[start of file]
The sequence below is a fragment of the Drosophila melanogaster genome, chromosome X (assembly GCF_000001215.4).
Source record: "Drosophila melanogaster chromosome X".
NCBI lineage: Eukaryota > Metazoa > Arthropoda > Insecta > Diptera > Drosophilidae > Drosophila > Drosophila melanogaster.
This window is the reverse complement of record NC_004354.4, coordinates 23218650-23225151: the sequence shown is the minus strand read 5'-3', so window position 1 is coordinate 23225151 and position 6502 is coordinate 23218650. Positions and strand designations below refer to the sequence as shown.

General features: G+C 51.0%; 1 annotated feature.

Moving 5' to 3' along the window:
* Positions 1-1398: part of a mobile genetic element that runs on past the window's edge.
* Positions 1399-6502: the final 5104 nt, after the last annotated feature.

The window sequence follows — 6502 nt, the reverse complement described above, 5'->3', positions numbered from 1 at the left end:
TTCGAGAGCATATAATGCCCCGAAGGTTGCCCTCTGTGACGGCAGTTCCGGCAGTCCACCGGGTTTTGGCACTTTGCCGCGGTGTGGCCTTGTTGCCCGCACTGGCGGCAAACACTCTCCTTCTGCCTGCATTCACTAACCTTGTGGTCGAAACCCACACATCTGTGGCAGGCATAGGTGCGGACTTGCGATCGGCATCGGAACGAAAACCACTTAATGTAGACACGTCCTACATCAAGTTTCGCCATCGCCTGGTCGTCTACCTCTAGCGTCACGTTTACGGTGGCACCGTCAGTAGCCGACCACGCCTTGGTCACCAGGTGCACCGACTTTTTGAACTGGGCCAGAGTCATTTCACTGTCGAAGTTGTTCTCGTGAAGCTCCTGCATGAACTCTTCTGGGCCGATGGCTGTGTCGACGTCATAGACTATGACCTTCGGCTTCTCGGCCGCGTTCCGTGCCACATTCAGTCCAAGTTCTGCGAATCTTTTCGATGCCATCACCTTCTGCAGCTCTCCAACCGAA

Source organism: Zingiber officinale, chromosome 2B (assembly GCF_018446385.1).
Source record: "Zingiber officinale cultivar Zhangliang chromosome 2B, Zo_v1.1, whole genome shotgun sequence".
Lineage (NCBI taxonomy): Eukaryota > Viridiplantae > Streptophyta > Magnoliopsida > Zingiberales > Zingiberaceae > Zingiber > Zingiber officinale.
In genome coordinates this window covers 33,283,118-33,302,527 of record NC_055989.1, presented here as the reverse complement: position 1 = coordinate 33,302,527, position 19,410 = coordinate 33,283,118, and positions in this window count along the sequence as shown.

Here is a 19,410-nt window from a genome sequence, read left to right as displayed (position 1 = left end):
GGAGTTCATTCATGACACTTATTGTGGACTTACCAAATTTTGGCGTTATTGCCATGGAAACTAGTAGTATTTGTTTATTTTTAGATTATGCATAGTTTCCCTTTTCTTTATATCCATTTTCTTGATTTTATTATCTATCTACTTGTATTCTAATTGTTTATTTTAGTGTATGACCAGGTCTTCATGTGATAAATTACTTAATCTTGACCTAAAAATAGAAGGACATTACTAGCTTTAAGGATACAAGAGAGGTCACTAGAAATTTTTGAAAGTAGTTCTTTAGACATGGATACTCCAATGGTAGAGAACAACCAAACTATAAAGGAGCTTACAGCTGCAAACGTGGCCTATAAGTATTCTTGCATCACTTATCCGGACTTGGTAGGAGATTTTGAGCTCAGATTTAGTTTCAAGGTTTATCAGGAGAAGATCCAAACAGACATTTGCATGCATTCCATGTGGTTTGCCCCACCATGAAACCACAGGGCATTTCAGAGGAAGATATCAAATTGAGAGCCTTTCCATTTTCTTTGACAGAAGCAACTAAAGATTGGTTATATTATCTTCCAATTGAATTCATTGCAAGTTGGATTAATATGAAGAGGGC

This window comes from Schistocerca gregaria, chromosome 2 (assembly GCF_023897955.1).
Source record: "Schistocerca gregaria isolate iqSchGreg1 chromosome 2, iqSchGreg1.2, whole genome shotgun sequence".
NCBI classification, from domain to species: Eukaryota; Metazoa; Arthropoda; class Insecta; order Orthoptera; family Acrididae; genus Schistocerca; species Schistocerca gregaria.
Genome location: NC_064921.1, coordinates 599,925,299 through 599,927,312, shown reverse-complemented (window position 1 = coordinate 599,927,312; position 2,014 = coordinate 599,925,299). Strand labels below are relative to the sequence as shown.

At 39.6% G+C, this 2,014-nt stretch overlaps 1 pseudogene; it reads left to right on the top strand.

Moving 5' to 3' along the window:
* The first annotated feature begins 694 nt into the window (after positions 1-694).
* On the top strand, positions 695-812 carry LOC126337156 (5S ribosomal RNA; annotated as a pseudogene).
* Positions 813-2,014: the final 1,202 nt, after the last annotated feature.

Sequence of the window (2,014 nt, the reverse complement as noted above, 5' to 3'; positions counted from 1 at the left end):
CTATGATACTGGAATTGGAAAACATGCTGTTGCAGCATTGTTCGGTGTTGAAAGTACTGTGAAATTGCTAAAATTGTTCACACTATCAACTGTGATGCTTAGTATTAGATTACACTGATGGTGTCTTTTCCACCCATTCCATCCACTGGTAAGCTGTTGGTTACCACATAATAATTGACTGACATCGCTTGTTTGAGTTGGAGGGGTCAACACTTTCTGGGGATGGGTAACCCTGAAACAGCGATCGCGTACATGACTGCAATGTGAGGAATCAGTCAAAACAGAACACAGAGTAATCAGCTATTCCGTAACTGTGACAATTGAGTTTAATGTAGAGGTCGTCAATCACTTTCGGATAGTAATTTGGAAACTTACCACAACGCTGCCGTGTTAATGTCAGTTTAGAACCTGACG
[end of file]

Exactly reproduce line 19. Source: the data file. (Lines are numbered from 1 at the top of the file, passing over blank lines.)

NCBI classification, from domain to species: Eukaryota; Metazoa; Arthropoda; class Insecta; order Orthoptera; family Acrididae; genus Schistocerca; species Schistocerca gregaria.